- 2006: Winter2006: Winter
- Feature: Beyond the Bestseller List
- Feature: How Green Is Our Valley?
- Feature: Looking at Emily
- College Row
- Built From the Inside Out
- CAP Report and Business Week Spark Discussion
- Board Votes Against Investments in Sudan
- James E. Ostendarp
- George L. Cadigan '33
- Daniel Altschuler '04 Earns Rhodes Scholarship
- On Ezekiel Bread and Other Surprises
- Building a Better Interterm
- Taking Philosophy to the Streets
- Alumni Sons and Daughters
- From the Folger
- From the President
- Faculty Profile
- Amherst Creates
- Johnson Chapel Associate
James E. Ostendarp
James E. Ostendarp, professor of physical education, emeritus and Amherst’s football coach from 1959 until his retirement in 1992, died on Thursday, Dec. 15, at the Soldier’s Home in Holyoke, Mass., in the company of his wife and children. He was 82 years old. The cause was complications from Alzheimer’s disease, his family said.
Ostendarp was the winningest coach in Amherst’s history, with a record of 169 wins, 91 losses and five ties, but his former players recall him primarily for his wide-ranging interests and his devotion to his students. Sean Clancy ’78 is one of four Ostendarp student-athletes who went on to the NFL (the others are Doug Swift ’70, Jean Fugett ’72 and Freddie Scott ’74). He recalled that Ostendarp made a point of introducing his players to classical music and art, sometimes taking them to the Mead Art Museum during afternoon practice time. “He was the perfect kind of coach,” Clancy said, “because he was much more interested in who we were as people than who we were as players. I remember some of what he taught me about x’s and o’s,” Clancy added. “But I remember a great deal about what he taught me about life—about the importance of family, the importance of leadership, about appreciating differences and giving back to the community.”
The New York Times’ obituary described Ostendarp as a “standard bearer” for Amherst, noting that in 1985, when ESPN approached Amherst and Williams about broadcasting the 100th meeting between the two teams, Ostendarp famously replied, “We’re in the education business, not the entertainment business.” But despite his wide interests, his commitment to excellence and to competing well never waned: his teams won 13 Little Three championships and had two undefeated seasons (as well as nine seasons with only a single loss).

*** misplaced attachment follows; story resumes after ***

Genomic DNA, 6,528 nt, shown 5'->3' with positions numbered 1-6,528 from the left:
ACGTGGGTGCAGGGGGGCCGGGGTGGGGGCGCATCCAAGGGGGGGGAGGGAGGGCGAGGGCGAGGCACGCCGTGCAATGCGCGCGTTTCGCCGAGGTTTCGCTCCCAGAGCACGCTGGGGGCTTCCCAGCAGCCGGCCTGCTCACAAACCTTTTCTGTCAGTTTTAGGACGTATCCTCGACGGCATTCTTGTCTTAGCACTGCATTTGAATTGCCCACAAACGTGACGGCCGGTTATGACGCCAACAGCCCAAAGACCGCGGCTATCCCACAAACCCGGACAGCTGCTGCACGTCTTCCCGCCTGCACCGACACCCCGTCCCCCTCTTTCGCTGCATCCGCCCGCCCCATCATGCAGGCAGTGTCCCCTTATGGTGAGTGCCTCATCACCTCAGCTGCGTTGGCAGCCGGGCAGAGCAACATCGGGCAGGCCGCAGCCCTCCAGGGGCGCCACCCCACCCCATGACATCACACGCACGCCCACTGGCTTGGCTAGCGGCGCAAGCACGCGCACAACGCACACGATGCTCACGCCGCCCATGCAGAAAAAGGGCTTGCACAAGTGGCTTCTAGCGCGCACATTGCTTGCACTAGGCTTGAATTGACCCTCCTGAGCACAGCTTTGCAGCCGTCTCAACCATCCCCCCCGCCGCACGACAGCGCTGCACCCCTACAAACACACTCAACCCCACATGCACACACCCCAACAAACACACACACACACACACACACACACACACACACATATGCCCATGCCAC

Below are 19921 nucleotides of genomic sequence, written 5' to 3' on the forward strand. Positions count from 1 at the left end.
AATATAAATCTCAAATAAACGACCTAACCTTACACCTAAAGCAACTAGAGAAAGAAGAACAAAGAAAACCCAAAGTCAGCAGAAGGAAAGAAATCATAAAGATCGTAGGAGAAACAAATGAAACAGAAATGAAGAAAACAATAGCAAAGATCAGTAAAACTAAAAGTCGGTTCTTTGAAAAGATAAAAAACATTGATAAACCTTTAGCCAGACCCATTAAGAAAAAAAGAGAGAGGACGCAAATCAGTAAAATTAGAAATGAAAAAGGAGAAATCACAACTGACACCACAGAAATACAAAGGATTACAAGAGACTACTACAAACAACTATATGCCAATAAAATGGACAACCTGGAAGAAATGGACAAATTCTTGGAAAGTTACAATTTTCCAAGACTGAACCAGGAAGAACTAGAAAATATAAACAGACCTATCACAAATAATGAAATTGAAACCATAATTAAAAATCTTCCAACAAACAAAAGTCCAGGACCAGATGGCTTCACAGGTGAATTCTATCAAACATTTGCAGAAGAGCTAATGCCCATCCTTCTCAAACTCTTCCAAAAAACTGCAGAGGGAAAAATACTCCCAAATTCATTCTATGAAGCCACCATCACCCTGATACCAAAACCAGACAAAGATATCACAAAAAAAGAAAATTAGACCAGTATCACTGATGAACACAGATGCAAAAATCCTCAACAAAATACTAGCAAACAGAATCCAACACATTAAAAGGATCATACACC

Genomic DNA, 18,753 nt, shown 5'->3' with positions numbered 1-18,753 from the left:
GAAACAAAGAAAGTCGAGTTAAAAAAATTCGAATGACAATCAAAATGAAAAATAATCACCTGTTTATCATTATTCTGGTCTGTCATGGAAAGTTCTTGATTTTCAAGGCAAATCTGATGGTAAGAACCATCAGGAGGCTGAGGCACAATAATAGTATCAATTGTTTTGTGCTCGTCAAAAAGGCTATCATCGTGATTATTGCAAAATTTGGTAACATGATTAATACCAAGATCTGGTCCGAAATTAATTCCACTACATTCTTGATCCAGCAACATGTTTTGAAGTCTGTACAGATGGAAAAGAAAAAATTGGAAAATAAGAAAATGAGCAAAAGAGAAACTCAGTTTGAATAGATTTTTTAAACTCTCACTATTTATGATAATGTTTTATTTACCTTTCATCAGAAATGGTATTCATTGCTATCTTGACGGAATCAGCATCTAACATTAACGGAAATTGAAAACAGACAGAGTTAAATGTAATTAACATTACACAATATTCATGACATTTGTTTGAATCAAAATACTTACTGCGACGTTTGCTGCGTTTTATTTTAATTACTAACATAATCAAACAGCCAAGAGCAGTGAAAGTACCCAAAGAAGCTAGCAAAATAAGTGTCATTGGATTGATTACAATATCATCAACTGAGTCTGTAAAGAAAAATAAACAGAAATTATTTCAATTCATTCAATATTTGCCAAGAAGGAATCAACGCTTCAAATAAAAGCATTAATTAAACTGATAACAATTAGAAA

Born in Baltimore in 1923, Ostendarp knew in grade school that he wanted to make a life in football, but when he got to high school his coaches told him he was too small to play on the team. He proved himself playing semi-pro ball on Sundays; he was named to the high school team in his senior year and ultimately earned All-State honors. After high school Ostendarp received a scholarship to the University of Maryland, but he joined the 82nd Airborne as a paratrooper and saw action in Europe in World War II. After the war he went to Bucknell University, where he earned a B.S. degree in 1952. He then played professional football for two years with the New York Giants, while earning an M.A teaching degree at Columbia University in 1956. He then played for a year with the Montréal Alouettes.
Ostendarp coached at Bucknell, Cornell and Williams before joining the faculty at Amherst in 1959. After his retirement in 1992, a reporter asked whether he was interested in coaching at a bigger school. “Where,” he replied incredulously, “would you go after Amherst?”
Ostendarp took seriously the work that came with his faculty title, and was particularly pleased when alumni, friends and colleagues announced at a 1990 dinner in New York City that they had established the James E. Ostendarp Professorship to show their appreciation for his keen interest in all aspects of the Amherst experience and his commitment to the development of the Amherst student within the ideals of a liberal arts education. The Ostendarp family has requested that memorial tributes be directed to this professorship, which is awarded on a biennial basis to the faculty member who is deemed to exhibit both distinction in his or her experience, including intercollegiate athletics, and a sincere continuing interest in the Amherst student after his or her years at the college.
Clancy and several other alumni are working with the Athletics Department and the Office of Alumni and Parent Programs to organize an on-campus celebration of Ostendarp’s life, which will likely be held in conjunction with a fall football game. For more information, call (413) 542-2313.